Sex and Love Addiction were popular during 2014:

3 Levels of Sex Addiction

19 Warning Signs of Sex Addiction

10 Signs of Sex, Love and Relationship Addiction

Articles About Specific Addictions:

Xanax Addiction

Why Crystal Meth is So Addictive

19 Symptoms of Alcoholism; Being an Alcoholic

 Written By: New Hope Recovery Center

New Hope Recovery Center is a premier treatment facility located in Chicago, Illinois.  We can be reached at 888-707-4673 (HOPE).

 

 

 

 

 

 

Addiction is a family disease that affects everyone connected to the addict. So what should family and friends do (and not do) when someone they love is addicted? 

Addiction is a disease of the body, mind and spirit from which people can and do recover. Like any other disease, no one intends to get sick or wishes it upon someone. Addiction recovery is a process of healing from the different layers of pain, disappointment, shame and guilt that come with addiction.

What not to do:

  • Do not think you can control the addict or the addiction.  Understand that the addict and the addiction are beyond your control.  You can only control yourself.
  • Do not enable the addict or alcoholic. There is a difference between helping and enabling someone.  Helping someone is doing something for someone which they are not capable of doing themselves. Enabling someone is doing for someone something they can do and should do for themselves.  Helping looks at the long term benefits and consequences, whereas enabling only looks at the immediate situation or drama.
  • Do not make threats you won’t be able to follow through on. Addicts/alcoholics will continue to push any boundaries to the limits and weaken your resolve. Set limits you can keep and then keep them.
  • Do not shame or scorn the addict/alcoholic. Addiction is a shame based disease and does not need any more shaming to fuel itself. The addict/alcoholic often suffers from chronic shame which includes different levels of low self-worth, low self-esteem, self-hatred, and a distorted self-image.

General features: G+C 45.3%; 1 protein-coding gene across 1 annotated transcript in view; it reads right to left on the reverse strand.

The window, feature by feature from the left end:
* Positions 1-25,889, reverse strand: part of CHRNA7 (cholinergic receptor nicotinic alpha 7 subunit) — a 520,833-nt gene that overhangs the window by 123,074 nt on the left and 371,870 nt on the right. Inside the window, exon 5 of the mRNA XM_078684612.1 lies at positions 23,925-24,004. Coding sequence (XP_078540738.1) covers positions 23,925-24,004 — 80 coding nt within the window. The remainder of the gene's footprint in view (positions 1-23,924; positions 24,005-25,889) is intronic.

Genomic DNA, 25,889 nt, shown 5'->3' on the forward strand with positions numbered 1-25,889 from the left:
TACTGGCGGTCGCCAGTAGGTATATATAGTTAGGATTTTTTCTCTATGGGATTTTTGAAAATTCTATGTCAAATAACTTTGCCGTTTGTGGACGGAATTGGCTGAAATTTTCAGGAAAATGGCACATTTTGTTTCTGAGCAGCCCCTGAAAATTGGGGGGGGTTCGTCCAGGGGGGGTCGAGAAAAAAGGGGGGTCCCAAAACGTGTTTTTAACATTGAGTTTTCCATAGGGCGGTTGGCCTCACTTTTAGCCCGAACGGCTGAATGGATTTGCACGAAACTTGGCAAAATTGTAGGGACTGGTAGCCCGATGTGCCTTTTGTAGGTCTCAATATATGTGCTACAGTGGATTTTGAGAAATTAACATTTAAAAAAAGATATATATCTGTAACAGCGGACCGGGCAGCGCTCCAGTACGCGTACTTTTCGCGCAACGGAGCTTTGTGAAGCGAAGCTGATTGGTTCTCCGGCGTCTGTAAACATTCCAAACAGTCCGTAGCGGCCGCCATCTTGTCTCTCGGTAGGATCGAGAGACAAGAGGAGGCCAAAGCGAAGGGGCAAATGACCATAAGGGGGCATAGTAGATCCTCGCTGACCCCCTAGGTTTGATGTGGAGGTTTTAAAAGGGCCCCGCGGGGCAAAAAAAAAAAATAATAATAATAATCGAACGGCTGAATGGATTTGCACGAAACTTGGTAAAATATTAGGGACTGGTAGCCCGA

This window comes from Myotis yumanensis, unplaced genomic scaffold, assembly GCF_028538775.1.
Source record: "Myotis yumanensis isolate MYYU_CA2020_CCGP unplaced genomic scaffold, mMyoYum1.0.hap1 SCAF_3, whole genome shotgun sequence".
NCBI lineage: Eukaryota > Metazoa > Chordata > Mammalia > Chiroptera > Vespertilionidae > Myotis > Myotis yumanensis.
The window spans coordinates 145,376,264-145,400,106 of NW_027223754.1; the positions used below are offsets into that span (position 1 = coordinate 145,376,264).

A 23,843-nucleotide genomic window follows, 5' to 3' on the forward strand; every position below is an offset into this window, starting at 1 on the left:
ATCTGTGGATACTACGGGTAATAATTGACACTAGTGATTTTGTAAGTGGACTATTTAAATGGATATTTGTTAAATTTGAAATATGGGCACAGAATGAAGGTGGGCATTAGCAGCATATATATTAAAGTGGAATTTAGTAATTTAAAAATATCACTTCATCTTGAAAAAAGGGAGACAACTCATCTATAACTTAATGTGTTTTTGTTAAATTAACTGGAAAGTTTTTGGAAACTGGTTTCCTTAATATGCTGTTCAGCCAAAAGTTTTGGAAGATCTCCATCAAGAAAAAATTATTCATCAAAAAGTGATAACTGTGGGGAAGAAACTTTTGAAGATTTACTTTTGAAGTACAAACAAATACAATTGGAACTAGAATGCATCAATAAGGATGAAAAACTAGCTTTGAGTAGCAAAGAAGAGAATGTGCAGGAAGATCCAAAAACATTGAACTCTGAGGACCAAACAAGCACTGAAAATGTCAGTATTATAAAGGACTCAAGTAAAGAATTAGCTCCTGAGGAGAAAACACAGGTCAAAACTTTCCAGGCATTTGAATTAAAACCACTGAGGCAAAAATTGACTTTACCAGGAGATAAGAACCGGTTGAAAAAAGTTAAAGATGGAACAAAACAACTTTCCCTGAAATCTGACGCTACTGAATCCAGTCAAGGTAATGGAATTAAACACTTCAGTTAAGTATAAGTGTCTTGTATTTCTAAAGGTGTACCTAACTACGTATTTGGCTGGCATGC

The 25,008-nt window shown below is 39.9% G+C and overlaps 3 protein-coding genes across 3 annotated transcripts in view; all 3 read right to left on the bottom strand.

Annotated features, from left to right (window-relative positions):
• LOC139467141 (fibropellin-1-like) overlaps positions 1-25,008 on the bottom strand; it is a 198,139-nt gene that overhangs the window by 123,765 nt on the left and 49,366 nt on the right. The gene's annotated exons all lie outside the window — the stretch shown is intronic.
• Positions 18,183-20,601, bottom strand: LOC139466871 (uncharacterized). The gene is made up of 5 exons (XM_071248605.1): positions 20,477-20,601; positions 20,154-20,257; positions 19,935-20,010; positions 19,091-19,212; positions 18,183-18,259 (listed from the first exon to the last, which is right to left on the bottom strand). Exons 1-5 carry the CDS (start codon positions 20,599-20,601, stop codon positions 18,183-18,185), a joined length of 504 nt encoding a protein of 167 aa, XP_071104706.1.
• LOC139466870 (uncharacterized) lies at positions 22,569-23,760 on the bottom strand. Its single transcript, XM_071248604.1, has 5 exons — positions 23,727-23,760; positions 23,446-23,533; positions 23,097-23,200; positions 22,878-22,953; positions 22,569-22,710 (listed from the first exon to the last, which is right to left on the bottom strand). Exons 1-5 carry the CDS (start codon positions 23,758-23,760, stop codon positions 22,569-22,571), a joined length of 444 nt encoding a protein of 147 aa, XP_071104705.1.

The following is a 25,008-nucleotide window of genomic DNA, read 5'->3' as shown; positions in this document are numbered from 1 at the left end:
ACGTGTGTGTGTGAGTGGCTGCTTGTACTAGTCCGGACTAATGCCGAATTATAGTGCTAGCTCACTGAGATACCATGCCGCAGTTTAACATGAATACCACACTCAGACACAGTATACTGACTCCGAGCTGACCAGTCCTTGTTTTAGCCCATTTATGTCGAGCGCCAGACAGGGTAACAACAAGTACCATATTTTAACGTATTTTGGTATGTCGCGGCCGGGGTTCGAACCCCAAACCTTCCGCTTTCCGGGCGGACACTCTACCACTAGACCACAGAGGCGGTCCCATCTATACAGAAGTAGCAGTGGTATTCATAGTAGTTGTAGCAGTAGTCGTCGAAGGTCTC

• Do not make excuses or cover up for the addict/alcoholic.  Allow them to experience the full consequences of their addiction. Do not deny or minimize the addiction or its severity. Trying to fix their problems, manage their lives or control the addict’s behaviors only prolongs the addict from learning to be accountable and responsible for their actions. They are kept from learning the valuable lessons they need in order to grow and change.
  • Do not allow your emotions to get the best of you. You have ridden a roller coaster of emotions long enough; it is now time for you to get off the ride. If you find yourself getting overly emotional in dealing with the addict/alcoholic, step away until you can be calm.  Addiction creates drama, so be prepared for how you will act before the drama begins.

What to do:

  • Be patient while the addict/alcoholic is in recovery. Recovery is a journey not a destination.  Recovery will happen in several stages and may not happen in a neat line.
  • Do what you can at the moment. There will be situations where you will be hesitant or confused about what to do. Make the best decision you can at the time and move one.  Learn what works and doesn’t work and act accordingly.  Remember to fully accept that you made the best decision at the time with the information you had available.
  • Do focus on yourself not on the addict/alcoholic. Loved ones need to focus their efforts on staying healthy. You can’t help the addict if you are not healthy and cannot help yourself. You and your families’ well-being depends on it.
  • Set boundaries for your long-term health and sanity. Lovingly (and frequently, if necessary) insist that your boundaries be respected and state the consequences for any violation of your boundaries.  Follow through on these consequences. See your follow-through as an act of love that builds trust for yourself and the addict/alcoholic.
  • Do identify and recognize the different areas of life that have been neglected as a result of your preoccupation with the addict/alcoholic and begin to rectify any damage done.
  • Do practice letting go of your need to fix, manage or control the addict/alcohol or situations and circumstances that arise from the addiction. This is sometimes called "release with love”.
  • Do seek help for yourself and other family members. Getting outside help is often critical for complete healing and growth. It can also provide a healthy perspective on your situation and interactions.  Seek out a therapist, counselor, Al-AnonNar-anon, Smart Recovery, Co-Dependents Anonymous, Adult Children of Alcoholics or some other group that focuses on those who are affected by an addict/alcoholic.

Change will take time but will be a beautiful journey of uncovering, discovering, and recovering your lives. You will not only survive, but thrive.

Remember: Progress, not Perfection

New Hope Recovery Center provides individualized treatment for all clients.  We understand that each client is unique.  If you or someone you love is struggling with an addiction to drugs or alcohol, you can reach us at 888-707-4673 (HOPE) or info@new-hope-recovery.com.

Written By: New Hope Recovery Center

 

 

addiction recoverySelf Esteem....We hear the term thrown around a lot these days.  What is it, how is it different from self-confidence, and what does it mean in terms of our recovery from addiction?